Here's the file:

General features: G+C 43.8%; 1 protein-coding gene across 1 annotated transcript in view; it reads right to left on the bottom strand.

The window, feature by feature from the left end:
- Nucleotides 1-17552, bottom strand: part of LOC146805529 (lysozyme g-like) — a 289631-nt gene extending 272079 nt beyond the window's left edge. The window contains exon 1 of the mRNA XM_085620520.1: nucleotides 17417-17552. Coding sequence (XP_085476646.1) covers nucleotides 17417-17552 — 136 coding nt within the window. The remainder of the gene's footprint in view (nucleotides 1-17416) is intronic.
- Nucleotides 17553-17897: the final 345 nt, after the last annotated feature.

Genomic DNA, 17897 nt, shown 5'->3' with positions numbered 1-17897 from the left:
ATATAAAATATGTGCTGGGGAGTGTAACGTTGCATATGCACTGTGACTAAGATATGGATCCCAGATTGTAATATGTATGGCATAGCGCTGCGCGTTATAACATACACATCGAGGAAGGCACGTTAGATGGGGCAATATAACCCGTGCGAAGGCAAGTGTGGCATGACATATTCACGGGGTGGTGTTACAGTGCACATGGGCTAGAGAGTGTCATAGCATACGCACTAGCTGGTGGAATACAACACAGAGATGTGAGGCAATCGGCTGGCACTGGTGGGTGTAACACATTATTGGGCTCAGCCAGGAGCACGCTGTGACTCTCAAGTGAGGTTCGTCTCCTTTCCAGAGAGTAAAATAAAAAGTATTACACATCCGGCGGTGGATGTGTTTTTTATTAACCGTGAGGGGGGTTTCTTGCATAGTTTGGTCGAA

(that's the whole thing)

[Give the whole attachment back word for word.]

General features: G+C 43.8%; 1 protein-coding gene across 1 annotated transcript in view; it reads right to left on the bottom strand.

The window, feature by feature from the left end:
- Nucleotides 1-17552, bottom strand: part of LOC146805529 (lysozyme g-like) — a 289631-nt gene extending 272079 nt beyond the window's left edge. The window contains exon 1 of the mRNA XM_085620520.1: nucleotides 17417-17552. Coding sequence (XP_085476646.1) covers nucleotides 17417-17552 — 136 coding nt within the window. The remainder of the gene's footprint in view (nucleotides 1-17416) is intronic.
- Nucleotides 17553-17897: the final 345 nt, after the last annotated feature.

Genomic DNA, 17897 nt, shown 5'->3' with positions numbered 1-17897 from the left:
ATATAAAATATGTGCTGGGGAGTGTAACGTTGCATATGCACTGTGACTAAGATATGGATCCCAGATTGTAATATGTATGGCATAGCGCTGCGCGTTATAACATACACATCGAGGAAGGCACGTTAGATGGGGCAATATAACCCGTGCGAAGGCAAGTGTGGCATGACATATTCACGGGGTGGTGTTACAGTGCACATGGGCTAGAGAGTGTCATAGCATACGCACTAGCTGGTGGAATACAACACAGAGATGTGAGGCAATCGGCTGGCACTGGTGGGTGTAACACATTATTGGGCTCAGCCAGGAGCACGCTGTGACTCTCAAGTGAGGTTCGTCTCCTTTCCAGAGAGTAAAATAAAAAGTATTACACATCCGGCGGTGGATGTGTTTTTTATTAACCGTGAGGGGGGTTTCTTGCATAGTTTGGTCGAA